Human Rights First Heralds Legislation to Restore American Leadership to Refugee Protection
Legislation will overhaul the American refugee system to reassert humane U.S. leadership on refugee protection and resettlement
WASHINGTON – Today, Human Rights First lauds Senator Patrick Leahy (D-VT) and Representative Zoe Lofgren (D-CA) for introducing the Refugee Protection Act, a bill that will modernize and strengthen the U.S. refugee protection and resettlement programs, restoring American leadership on realizing the human rights of refugees and asylum-seekers. Since the beginning of his administration, President Trump has sought to dismantle the legal immigration processes designed to give safe haven to refugees and safety to those fleeing for their lives.
“For decades the United States was the global leader in refugee protection, admitting and resettling refugees and asylum-seekers desperate for safety,” said Jennifer Quigley, director of refugee advocacy at Human Rights First, an independent advocacy and action organization challenging America to live up to its values. “The past three years have done serious damage to that reputation and to the systems needed to welcome refugees and asylum-seekers. The legislation introduced today begins to restore American leadership on refugee protection and improve and modernize the systems to respect human rights.”
The Refugee Protection Act works to walk back some of the most damaging, and in many cases illegal policies enacted by the Trump Administration. The bill requires the U.S. Refugee Admissions Program goal each year not fall below 95,000 refugees the historic average for the program that was established in 1980 with bipartisan support and has been decimated by the president setting consecutive record low admission ceilings including an all-time low of only 18,000 for 2019. The bill also establishes the Northern Triangle countries of Honduras, Guatemala and El Salvador as areas of special humanitarian concern, creating a pathway for refugees from this region.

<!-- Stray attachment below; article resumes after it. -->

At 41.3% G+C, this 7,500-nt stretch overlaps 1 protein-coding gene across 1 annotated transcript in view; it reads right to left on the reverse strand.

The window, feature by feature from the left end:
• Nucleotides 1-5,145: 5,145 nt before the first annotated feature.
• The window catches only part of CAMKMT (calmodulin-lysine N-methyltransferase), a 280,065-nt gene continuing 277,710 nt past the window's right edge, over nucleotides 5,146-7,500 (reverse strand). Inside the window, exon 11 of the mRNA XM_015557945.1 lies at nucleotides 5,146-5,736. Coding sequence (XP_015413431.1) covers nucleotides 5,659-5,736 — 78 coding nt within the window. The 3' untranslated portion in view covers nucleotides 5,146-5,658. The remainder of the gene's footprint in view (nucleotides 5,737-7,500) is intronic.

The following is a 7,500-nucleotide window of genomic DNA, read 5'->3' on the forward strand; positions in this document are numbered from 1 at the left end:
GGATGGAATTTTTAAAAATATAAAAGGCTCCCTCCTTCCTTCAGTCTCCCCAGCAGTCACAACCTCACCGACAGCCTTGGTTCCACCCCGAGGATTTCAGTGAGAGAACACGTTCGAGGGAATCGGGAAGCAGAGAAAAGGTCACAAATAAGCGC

“This bill also takes steps to restore dignity and due process for asylum seekers, which have been devastated in the last three years,” said Quigley. “The administration has separated families, detained children in deplorable conditions, forced those seeking refuge at the border to wait in dangerous conditions in Mexico and cut off access to asylum for nearly everyone who seeks safety at our southern border. This bill will reorient how the United States treats those fleeing for their lives, particularly children. It establishes a presumption of release from detention, provides legal counsel for very vulnerable cases and makes gender-based and gang-related violence asylum claims more viable.”
The legislation also protects victims of crime in the U.S. and those who work to support U.S. troops in the field of war. In the wake of the United States’ abandonment of Kurdish allies, the bill would also create a new category of refugees of special humanitarian concern for Syrian Kurdish allies and other Syrians in imminent danger following U.S. troop withdrawal from Syria.
“Thousands of refugees fill the ranks of our armed services and thousands more support the United States as critical wartime allies on the ground in combat zones. These allies have been responsible for saving countless Americans,” said Chris Purdy, retired Army vet and an advocate with Veterans for American Ideals, a project of Human Rights First. “This bill shows our allies that the U.S. military stands with our allies and can protect those who work with us. With this bill, we can begin to restore trust with Iraqis, Afghans, Kurds and Syrians who have worked with the American military.”